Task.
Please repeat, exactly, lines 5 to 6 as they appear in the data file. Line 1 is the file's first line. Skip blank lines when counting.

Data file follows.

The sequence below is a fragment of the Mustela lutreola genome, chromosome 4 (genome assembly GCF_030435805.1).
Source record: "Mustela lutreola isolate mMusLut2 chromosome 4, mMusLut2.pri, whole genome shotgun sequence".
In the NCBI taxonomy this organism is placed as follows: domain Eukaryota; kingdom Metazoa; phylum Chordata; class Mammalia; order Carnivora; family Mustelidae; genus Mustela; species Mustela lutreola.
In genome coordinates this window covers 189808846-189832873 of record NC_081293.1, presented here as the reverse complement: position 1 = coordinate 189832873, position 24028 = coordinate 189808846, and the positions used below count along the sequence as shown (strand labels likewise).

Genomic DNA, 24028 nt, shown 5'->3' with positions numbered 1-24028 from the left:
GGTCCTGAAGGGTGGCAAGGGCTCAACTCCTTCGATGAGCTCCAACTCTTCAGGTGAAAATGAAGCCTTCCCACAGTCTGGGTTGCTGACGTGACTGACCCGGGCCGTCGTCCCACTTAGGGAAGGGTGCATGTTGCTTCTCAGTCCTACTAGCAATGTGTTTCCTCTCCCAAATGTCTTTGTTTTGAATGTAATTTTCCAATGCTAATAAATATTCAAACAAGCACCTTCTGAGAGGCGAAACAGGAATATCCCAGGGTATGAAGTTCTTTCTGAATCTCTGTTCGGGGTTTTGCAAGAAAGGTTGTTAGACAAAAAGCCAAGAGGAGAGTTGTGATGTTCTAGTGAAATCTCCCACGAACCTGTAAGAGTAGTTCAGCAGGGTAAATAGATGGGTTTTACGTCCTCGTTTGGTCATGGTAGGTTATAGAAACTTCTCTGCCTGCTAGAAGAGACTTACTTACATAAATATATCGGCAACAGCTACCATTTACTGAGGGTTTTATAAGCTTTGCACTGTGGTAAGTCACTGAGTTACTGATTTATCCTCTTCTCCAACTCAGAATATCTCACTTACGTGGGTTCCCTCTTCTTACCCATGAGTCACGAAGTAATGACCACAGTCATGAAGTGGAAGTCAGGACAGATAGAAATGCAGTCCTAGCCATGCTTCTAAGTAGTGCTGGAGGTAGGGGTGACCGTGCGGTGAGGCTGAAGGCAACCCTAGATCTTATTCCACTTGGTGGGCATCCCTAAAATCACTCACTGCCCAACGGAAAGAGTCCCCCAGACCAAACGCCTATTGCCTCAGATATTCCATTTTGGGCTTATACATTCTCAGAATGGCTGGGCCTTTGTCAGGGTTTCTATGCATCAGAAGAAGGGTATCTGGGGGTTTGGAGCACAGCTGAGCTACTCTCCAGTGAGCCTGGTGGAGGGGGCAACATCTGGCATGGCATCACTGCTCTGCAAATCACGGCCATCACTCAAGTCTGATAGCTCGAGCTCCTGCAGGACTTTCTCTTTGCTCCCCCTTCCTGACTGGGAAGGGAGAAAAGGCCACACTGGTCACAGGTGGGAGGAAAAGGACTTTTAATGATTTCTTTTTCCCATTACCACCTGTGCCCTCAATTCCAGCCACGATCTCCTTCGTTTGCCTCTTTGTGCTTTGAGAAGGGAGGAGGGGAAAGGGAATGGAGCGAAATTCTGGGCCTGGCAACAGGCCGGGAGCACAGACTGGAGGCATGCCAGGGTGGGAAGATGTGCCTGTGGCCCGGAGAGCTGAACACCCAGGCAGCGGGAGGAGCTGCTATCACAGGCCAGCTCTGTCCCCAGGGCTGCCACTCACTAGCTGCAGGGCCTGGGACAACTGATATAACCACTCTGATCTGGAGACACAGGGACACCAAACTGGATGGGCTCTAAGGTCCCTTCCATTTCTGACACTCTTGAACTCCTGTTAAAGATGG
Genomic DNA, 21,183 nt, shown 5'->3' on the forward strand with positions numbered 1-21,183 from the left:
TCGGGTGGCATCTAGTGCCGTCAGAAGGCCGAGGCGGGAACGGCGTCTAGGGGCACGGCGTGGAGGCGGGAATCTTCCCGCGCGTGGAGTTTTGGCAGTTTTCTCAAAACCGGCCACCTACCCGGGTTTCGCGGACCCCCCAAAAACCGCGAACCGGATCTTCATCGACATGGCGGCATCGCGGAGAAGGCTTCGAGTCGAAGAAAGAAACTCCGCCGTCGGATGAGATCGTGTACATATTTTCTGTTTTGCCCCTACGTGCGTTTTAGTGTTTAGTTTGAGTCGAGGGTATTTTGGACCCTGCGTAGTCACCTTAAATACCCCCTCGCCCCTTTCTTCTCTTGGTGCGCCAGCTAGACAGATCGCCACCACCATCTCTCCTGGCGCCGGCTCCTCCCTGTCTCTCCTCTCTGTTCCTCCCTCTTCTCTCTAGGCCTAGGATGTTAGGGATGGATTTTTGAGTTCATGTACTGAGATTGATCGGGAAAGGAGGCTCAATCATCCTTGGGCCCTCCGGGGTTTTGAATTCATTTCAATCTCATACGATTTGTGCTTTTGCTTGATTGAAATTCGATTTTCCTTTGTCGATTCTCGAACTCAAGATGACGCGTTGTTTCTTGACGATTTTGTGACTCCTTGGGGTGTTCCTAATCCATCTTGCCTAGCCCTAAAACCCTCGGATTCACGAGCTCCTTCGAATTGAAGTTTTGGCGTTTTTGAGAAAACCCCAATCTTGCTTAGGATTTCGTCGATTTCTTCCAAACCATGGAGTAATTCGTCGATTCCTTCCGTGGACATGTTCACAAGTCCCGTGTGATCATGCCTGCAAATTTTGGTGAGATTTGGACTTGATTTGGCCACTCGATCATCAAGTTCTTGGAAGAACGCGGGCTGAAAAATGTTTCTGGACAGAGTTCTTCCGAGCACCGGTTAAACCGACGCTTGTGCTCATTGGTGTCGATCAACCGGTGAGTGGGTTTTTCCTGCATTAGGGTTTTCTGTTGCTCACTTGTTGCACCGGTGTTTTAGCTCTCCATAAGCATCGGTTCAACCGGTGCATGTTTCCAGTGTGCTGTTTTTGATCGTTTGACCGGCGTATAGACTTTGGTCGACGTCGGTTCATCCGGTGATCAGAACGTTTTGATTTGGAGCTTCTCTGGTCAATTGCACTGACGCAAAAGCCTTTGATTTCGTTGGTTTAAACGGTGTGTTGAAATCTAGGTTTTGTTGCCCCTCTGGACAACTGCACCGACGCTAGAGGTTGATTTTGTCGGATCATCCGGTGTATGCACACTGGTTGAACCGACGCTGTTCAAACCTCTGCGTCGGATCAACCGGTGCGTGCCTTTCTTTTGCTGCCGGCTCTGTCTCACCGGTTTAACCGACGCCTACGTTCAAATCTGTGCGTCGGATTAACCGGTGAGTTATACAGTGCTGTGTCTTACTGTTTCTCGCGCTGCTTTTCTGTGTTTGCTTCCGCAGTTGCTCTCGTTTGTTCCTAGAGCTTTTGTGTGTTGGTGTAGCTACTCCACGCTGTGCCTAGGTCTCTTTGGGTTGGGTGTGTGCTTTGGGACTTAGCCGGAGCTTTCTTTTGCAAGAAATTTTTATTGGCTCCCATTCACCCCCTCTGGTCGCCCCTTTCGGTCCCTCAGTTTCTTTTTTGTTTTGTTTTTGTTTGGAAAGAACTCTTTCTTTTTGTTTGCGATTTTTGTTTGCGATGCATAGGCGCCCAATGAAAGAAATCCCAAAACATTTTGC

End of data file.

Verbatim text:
Genomic DNA, 24028 nt, shown 5'->3' with positions numbered 1-24028 from the left:
GGTCCTGAAGGGTGGCAAGGGCTCAACTCCTTCGATGAGCTCCAACTCTTCAGGTGAAAATGAAGCCTTCCCACAGTCTGGGTTGCTGACGTGACTGACCCGGGCCGTCGTCCCACTTAGGGAAGGGTGCATGTTGCTTCTCAGTCCTACTAGCAATGTGTTTCCTCTCCCAAATGTCTTTGTTTTGAATGTAATTTTCCAATGCTAATAAATATTCAAACAAGCACCTTCTGAGAGGCGAAACAGGAATATCCCAGGGTATGAAGTTCTTTCTGAATCTCTGTTCGGGGTTTTGCAAGAAAGGTTGTTAGACAAAAAGCCAAGAGGAGAGTTGTGATGTTCTAGTGAAATCTCCCACGAACCTGTAAGAGTAGTTCAGCAGGGTAAATAGATGGGTTTTACGTCCTCGTTTGGTCATGGTAGGTTATAGAAACTTCTCTGCCTGCTAGAAGAGACTTACTTACATAAATATATCGGCAACAGCTACCATTTACTGAGGGTTTTATAAGCTTTGCACTGTGGTAAGTCACTGAGTTACTGATTTATCCTCTTCTCCAACTCAGAATATCTCACTTACGTGGGTTCCCTCTTCTTACCCATGAGTCACGAAGTAATGACCACAGTCATGAAGTGGAAGTCAGGACAGATAGAAATGCAGTCCTAGCCATGCTTCTAAGTAGTGCTGGAGGTAGGGGTGACCGTGCGGTGAGGCTGAAGGCAACCCTAGATCTTATTCCACTTGGTGGGCATCCCTAAAATCACTCACTGCCCAACGGAAAGAGTCCCCCAGACCAAACGCCTATTGCCTCAGATATTCCATTTTGGGCTTATACATTCTCAGAATGGCTGGGCCTTTGTCAGGGTTTCTATGCATCAGAAGAAGGGTATCTGGGGGTTTGGAGCACAGCTGAGCTACTCTCCAGTGAGCCTGGTGGAGGGGGCAACATCTGGCATGGCATCACTGCTCTGCAAATCACGGCCATCACTCAAGTCTGATAGCTCGAGCTCCTGCAGGACTTTCTCTTTGCTCCCCCTTCCTGACTGGGAAGGGAGAAAAGGCCACACTGGTCACAGGTGGGAGGAAAAGGACTTTTAATGATTTCTTTTTCCCATTACCACCTGTGCCCTCAATTCCAGCCACGATCTCCTTCGTTTGCCTCTTTGTGCTTTGAGAAGGGAGGAGGGGAAAGGGAATGGAGCGAAATTCTGGGCCTGGCAACAGGCCGGGAGCACAGACTGGAGGCATGCCAGGGTGGGAAGATGTGCCTGTGGCCCGGAGAGCTGAACACCCAGGCAGCGGGAGGAGCTGCTATCACAGGCCAGCTCTGTCCCCAGGGCTGCCACTCACTAGCTGCAGGGCCTGGGACAACTGATATAACCACTCTGATCTGGAGACACAGGGACACCAAACTGGATGGGCTCTAAGGTCCCTTCCATTTCTGACACTCTTGAACTCCTGTTAAAGATGG